Votermedia Finance Blog

February 7, 2010

Citizens United: U.S. Supreme Court decision

Filed under: Uncategorized — Tags: , , — Mark Latham @ 6:08 pm

Last month’s U.S. Supreme Court decision in the Citizens United case has given corporate management considerable latitude to use corporate funds in political campaigns. Many are concerned that corporate political spending often influences public policy in ways that harm the public interest. So the individual investor advocacy organization has launched a campaign to reduce the potentially harmful effects of corporate money on politics. is focusing on disclosure of political spending, and using investors’ voice to restrain management abuse of this power — details in the press release and this article.

I applaud the initiative, and would like to suggest an additional strategy. The voter funded media (VFM) system is designed to help us voters use our power in corporations (where we own shares) and democracies (where we are voting citizens) so as to serve our interests, which are generally close to the broad public interest. An important reason why corporate political spending can fool us into voting for politicians who do not serve the public interest, is that we lack well-funded media loyal to the public interest. Letting voters allocate public funds to competing media would fill this gap, thus undercutting the influence of campaigns that try to fool us.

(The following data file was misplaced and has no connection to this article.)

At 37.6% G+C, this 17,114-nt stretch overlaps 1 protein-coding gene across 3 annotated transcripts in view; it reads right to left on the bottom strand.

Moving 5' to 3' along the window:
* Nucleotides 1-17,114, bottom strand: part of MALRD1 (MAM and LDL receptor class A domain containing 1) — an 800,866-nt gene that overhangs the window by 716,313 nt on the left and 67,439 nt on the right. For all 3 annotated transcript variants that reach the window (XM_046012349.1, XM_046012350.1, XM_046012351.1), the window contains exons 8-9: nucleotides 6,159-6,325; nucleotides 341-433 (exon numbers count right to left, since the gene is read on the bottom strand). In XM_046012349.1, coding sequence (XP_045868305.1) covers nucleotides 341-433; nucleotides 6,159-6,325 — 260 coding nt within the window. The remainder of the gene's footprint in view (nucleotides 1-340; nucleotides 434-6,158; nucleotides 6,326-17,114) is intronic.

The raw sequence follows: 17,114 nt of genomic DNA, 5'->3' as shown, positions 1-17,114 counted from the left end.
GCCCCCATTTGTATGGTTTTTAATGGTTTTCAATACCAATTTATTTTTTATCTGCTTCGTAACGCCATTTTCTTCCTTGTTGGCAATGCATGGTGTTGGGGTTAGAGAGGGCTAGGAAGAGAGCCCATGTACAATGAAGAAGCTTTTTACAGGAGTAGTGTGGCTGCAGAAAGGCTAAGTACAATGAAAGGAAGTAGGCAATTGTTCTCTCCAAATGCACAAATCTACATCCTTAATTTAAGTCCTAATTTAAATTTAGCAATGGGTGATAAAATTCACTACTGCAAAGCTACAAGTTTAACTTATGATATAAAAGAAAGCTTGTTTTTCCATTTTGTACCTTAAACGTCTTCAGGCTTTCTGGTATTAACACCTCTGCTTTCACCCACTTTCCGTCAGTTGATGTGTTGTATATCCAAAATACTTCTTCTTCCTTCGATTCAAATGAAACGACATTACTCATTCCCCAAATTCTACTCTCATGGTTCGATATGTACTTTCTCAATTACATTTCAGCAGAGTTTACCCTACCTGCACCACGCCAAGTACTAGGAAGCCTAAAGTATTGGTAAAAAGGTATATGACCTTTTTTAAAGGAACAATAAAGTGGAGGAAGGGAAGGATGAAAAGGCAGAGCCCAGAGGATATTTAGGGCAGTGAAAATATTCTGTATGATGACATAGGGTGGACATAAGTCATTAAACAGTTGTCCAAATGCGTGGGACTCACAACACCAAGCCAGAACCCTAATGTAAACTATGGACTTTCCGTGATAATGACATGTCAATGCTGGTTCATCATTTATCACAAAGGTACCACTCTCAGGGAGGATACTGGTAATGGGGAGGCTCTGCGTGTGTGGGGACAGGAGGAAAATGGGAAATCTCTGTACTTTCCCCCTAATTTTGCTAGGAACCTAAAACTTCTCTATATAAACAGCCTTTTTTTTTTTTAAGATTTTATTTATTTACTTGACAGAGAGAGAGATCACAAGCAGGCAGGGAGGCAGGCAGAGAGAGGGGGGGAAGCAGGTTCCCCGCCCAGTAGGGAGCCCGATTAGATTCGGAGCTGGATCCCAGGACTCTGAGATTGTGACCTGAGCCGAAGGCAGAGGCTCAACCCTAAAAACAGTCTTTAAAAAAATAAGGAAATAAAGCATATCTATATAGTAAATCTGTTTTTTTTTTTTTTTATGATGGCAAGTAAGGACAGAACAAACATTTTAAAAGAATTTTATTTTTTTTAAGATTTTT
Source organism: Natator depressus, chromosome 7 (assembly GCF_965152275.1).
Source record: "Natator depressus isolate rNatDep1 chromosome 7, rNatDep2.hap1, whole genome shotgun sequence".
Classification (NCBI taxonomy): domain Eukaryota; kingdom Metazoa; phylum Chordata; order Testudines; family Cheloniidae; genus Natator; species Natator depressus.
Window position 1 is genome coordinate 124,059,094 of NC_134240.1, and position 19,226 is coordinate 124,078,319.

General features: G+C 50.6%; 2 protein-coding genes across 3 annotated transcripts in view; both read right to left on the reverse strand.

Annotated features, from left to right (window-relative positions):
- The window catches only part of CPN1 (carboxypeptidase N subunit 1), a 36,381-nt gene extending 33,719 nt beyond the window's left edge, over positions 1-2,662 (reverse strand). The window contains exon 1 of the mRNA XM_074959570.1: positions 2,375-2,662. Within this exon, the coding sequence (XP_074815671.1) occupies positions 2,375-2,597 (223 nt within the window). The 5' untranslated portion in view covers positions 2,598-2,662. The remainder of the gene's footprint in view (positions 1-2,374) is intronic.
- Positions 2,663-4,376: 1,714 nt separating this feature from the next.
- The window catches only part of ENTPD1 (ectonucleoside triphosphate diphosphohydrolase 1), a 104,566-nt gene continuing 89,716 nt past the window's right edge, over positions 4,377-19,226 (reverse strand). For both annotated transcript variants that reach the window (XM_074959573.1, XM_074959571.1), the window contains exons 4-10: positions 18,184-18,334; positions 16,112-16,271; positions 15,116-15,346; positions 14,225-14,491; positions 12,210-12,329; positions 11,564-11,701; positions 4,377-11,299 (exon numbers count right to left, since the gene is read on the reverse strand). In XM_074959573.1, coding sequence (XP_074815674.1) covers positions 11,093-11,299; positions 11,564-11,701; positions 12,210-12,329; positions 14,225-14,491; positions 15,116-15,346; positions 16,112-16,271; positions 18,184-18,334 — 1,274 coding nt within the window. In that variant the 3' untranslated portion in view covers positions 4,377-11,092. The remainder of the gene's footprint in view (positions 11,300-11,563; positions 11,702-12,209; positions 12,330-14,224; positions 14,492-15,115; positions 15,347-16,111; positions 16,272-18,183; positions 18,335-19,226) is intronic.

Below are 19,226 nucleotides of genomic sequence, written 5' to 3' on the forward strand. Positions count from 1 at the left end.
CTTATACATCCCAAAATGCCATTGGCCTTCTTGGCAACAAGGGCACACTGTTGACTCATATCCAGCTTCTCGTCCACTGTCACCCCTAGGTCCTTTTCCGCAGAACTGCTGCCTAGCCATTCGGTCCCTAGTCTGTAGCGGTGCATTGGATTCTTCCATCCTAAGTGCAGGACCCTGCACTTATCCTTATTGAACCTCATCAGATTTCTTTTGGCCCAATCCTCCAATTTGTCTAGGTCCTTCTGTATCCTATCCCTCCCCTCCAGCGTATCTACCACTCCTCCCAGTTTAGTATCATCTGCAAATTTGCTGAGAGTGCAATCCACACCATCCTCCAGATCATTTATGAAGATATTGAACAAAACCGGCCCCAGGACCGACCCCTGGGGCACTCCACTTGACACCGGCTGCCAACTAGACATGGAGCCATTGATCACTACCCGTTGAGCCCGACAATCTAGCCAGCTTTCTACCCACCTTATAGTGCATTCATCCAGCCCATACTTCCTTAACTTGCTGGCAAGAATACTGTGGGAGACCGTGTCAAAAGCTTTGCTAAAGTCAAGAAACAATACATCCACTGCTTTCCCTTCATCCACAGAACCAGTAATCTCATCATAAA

Similarly, VFM applied to corporations would help us shareowners keep management accountable to our interests, e.g. ensuring that they do not spend our corporation’s funds on political campaigns that harm us. To see why management’s political interests diverge from ours, see pages 98-99 of “Democracy and Infomediaries” at

Thus I recommend supporting the spread of voter funded media implementations in democracies (e.g. and corporations (e.g. Proxy Advisor proposals), as well as for investor education.

January 30, 2010

Comments to FCC on the Future of Media

Filed under: Uncategorized — Tags: — Mark Latham @ 11:25 am

I posted this on the VoterMedia Democracy Blog on January 25, but it may be of interest to readers of this blog too:

Four days ago, the U.S. Federal Communications Commission announced their request for comments on “the future of media and the information needs of communities in a digital age”, along with 42 specific questions. I submitted my comments this morning, which are already linked on the FCC website page for “Proceeding 10-25”. I’ve also posted these links at

Mainly I pitched the benefits of voter funded media, with the UBC Continuous VFM competition as an example.

November 6, 2009

Giving talks at Stanford & Berkeley

Filed under: Uncategorized — Tags: , , , — Mark Latham @ 9:11 pm

I’ve recently scheduled to give these three talks:

Nov. 16 at Stanford Law School’s Rock Center for Corporate Governance, mainly on the paper “Proxy Voting Brand Competition”, my work on the SEC Investor Advisory Committee, and ProxyDemocracy.

Nov. 17 at U C Berkeley’s Institute of Governmental Studies, mainly on the paper “Global Voter Media Platform” and